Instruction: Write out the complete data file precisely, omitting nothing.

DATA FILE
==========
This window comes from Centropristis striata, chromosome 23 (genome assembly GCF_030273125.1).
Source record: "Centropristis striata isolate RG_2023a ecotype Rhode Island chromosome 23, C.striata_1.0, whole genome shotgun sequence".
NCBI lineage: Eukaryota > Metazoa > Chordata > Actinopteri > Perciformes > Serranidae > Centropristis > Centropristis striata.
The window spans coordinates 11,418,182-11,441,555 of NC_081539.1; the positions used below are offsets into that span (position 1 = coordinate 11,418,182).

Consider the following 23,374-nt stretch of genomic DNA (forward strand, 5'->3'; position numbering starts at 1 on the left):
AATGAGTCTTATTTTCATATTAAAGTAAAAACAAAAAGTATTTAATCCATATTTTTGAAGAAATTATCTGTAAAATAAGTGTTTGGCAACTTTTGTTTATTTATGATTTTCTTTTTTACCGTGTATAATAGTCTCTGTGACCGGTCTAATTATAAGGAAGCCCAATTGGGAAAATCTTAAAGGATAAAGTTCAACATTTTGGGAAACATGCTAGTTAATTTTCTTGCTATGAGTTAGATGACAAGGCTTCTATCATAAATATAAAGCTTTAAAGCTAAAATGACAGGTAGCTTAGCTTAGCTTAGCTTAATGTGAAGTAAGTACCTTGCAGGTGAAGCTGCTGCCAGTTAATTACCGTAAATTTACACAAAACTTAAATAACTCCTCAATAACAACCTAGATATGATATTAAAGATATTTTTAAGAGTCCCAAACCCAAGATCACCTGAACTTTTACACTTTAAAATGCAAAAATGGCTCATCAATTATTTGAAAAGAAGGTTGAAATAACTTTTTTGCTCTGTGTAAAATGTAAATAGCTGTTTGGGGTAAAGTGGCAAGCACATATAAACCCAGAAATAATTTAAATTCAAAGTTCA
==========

This window comes from Centropristis striata, chromosome 23 (genome assembly GCF_030273125.1).
Source record: "Centropristis striata isolate RG_2023a ecotype Rhode Island chromosome 23, C.striata_1.0, whole genome shotgun sequence".
NCBI lineage: Eukaryota > Metazoa > Chordata > Actinopteri > Perciformes > Serranidae > Centropristis > Centropristis striata.
The window spans coordinates 11,418,182-11,441,555 of NC_081539.1; the positions used below are offsets into that span (position 1 = coordinate 11,418,182).

Consider the following 23,374-nt stretch of genomic DNA (forward strand, 5'->3'; position numbering starts at 1 on the left):
AATGAGTCTTATTTTCATATTAAAGTAAAAACAAAAAGTATTTAATCCATATTTTTGAAGAAATTATCTGTAAAATAAGTGTTTGGCAACTTTTGTTTATTTATGATTTTCTTTTTTACCGTGTATAATAGTCTCTGTGACCGGTCTAATTATAAGGAAGCCCAATTGGGAAAATCTTAAAGGATAAAGTTCAACATTTTGGGAAACATGCTAGTTAATTTTCTTGCTATGAGTTAGATGACAAGGCTTCTATCATAAATATAAAGCTTTAAAGCTAAAATGACAGGTAGCTTAGCTTAGCTTAGCTTAATGTGAAGTAAGTACCTTGCAGGTGAAGCTGCTGCCAGTTAATTACCGTAAATTTACACAAAACTTAAATAACTCCTCAATAACAACCTAGATATGATATTAAAGATATTTTTAAGAGTCCCAAACCCAAGATCACCTGAACTTTTACACTTTAAAATGCAAAAATGGCTCATCAATTATTTGAAAAGAAGGTTGAAATAACTTTTTTGCTCTGTGTAAAATGTAAATAGCTGTTTGGGGTAAAGTGGCAAGCACATATAAACCCAGAAATAATTTAAATTCAAAGTTCA